This Advent season our pastor is focusing on Joseph, the humble husband of Mary, whose small but pivotal role in the early life of Jesus is a powerful testimony to what God will accomplish through an obedient man. I thought of Joseph as I ran holiday errands this week. I live in Alabama, which means political ads were mixed in with Christmas carols on the radio. I addressed cards while watching Elf and endured more ads. My Facebook feed is full of politics and Donald Trump keeps calling my house. Both parties are working overtime to convince voters that their candidate is a good man, and the opponent is a bad one. The race is a tight one because voters seem to disagree about what they value most in a leader.
How do we, as a culture, determine what a good man looks like? More importantly, how do we, as Christians, learn God’s view of a “good man,” considering that “all have sinned and fallen short of the glory of God?” And how do I, as a mom of three young men, teach my sons what godly manhood looks like?
Now the birth of Jesus Christ took place in this way. When His mother Mary had been betrothed to Joseph, before they came together she was found to be with child from the Holy Spirit. And her husband Joseph, being a just man and unwilling to put her to shame, resolved to divorce her quietly. (Matthew 1: 18-19)
During their betrothal, Joseph discovers that Mary is pregnant. He is a “just” man – which can also be translated “righteous” – meaning he knows that the law protects his interests. He is not required to take in another man’s child and raise him as his own. Initially, he seems to want to exercise this right, but he is also “unwilling to put her to shame.”
Mary appears to be in violation of their betrothal agreement, and he owes her nothing, but Joseph is a merciful man. He does not want her to suffer the penalty – death by stoning – for her pregnancy. Perhaps he is thinking of the innocent baby as well. Joseph is also a humble man. In a male-dominated culture, where women were little better than property, Joseph appears unconcerned about his own reputation, but would rather protect defenseless Mary in spite of the fact that she would seem to be guilty of infidelity.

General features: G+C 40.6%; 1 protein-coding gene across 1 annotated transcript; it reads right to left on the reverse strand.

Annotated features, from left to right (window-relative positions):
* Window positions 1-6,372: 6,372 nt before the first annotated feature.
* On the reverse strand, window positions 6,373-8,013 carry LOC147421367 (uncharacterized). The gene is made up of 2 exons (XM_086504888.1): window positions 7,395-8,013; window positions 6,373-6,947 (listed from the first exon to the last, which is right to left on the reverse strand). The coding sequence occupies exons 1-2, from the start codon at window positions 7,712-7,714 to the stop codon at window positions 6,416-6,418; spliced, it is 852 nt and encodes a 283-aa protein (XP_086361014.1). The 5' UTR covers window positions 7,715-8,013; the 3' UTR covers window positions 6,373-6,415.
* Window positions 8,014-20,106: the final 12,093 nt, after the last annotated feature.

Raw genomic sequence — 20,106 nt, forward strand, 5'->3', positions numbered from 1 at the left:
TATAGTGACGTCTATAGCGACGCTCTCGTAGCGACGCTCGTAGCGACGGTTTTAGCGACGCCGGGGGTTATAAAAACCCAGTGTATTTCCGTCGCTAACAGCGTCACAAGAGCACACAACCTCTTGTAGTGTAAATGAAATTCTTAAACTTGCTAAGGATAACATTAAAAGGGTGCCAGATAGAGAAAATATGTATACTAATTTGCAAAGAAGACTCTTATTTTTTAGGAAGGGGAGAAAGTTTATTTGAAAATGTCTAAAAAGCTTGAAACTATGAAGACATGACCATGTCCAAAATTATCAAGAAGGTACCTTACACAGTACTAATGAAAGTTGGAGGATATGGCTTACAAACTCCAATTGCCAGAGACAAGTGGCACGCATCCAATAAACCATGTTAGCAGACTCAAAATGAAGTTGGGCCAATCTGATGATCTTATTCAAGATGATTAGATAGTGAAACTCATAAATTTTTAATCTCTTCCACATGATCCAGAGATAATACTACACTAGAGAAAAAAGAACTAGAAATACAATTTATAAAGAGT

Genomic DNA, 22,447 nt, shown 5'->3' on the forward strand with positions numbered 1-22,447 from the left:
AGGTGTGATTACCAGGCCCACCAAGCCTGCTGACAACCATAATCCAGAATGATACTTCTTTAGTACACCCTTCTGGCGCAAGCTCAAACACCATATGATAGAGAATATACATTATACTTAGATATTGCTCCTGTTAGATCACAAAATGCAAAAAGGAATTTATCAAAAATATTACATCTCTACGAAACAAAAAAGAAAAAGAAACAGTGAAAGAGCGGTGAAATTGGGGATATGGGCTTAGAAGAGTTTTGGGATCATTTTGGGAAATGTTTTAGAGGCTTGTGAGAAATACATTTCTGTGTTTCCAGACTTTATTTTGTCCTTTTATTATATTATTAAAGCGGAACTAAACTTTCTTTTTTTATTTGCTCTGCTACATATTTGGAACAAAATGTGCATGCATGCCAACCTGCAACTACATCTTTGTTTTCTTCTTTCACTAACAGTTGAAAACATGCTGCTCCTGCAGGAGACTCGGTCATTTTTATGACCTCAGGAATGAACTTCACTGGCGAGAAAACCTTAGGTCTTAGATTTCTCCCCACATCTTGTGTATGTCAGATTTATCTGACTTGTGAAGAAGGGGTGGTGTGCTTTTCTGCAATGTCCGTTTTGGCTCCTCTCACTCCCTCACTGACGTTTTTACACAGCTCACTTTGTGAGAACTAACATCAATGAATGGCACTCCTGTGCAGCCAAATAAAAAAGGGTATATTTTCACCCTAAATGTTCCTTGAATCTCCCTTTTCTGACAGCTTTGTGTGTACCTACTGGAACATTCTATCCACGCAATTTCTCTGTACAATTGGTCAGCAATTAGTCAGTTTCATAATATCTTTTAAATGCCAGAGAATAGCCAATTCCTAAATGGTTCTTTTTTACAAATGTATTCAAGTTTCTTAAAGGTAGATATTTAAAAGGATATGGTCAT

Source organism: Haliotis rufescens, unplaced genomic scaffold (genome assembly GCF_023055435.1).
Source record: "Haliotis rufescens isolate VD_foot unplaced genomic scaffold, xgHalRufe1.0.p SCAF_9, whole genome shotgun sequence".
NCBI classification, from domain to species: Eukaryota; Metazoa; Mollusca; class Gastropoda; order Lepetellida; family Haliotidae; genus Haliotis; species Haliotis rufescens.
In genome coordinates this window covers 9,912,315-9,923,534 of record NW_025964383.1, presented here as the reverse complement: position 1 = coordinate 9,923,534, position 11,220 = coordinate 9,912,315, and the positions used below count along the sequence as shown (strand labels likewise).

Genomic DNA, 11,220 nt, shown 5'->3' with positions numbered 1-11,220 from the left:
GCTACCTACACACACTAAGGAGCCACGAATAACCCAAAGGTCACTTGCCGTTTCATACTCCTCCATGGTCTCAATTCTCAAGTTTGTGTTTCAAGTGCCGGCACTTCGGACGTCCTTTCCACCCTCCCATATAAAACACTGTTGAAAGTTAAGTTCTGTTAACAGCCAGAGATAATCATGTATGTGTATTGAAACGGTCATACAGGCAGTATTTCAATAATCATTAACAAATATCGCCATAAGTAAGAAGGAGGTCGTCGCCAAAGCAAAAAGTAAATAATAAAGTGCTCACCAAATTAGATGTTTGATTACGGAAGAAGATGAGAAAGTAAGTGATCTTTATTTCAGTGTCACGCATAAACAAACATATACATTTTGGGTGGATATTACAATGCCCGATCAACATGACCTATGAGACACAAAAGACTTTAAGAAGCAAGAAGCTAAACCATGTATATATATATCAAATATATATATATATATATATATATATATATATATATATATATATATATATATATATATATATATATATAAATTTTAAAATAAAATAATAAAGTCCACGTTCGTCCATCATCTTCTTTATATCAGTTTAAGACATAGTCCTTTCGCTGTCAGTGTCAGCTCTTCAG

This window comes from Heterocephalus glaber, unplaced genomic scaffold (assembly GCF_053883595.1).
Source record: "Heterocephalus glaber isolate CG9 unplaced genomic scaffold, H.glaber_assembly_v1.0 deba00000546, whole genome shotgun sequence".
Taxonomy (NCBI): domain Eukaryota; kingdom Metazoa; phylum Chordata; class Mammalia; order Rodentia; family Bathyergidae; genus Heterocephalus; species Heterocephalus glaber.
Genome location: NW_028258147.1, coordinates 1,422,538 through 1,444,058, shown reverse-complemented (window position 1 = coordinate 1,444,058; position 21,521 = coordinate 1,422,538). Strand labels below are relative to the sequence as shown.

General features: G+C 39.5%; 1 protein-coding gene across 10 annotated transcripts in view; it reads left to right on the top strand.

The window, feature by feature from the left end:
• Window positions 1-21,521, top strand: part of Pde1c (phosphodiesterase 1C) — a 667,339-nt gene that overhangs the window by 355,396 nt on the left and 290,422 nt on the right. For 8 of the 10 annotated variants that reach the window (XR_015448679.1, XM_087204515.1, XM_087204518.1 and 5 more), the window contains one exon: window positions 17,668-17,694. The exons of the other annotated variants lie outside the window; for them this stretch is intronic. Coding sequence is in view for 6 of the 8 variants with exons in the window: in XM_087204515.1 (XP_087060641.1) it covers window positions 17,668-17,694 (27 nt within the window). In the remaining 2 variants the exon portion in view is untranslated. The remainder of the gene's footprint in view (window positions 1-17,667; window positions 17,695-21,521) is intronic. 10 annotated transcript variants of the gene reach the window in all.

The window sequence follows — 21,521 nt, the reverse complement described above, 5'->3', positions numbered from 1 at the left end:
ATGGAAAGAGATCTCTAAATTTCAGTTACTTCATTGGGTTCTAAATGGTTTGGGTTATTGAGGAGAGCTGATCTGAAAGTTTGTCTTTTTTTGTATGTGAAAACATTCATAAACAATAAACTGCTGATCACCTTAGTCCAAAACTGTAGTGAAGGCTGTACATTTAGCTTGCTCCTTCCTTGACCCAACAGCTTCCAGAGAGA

But as he considered these things, behold, an angel of the Lord appeared to him in a dream, saying, “Joseph, son of David, do not fear to take Mary as your wife, for that which is conceived in her is by the Holy Spirit.” (v.20)
Joseph does not react out of hot temper or wounded pride. He considers Mary, and is rewarded for his thoughtfulness by a word from God Himself. Joseph receives not only reassurance (“do not fear”) but also very clear instructions about how to proceed in these extraordinary circumstances. Joseph obeys, and from then on is guided step-by-step as he keeps Mary and Jesus safe by faith and by action.
Joseph is a man who takes seriously his responsibility to protect the vulnerable. He values both justice and mercy, and he is a man of obedient faith and decisive action. He proves to be utterly trustworthy as the earthly father to the Messiah. He is, by heritage, as “son of David,” but Joseph knows some things that his ancestor David had to learn the hard way.
It happened, late one afternoon, when David arose from his couch and was walking on the roof… that he saw from the roof a woman bathing; and the woman was very beautiful. And David sent and inquired about the woman. And one said, “Is not this Bathsheba, the daughter of Eliam, the wife of Uriah the Hittite?” So David sent messengers and took her, and she came to him, and he lay with her. (2 Samuel 11:2-4)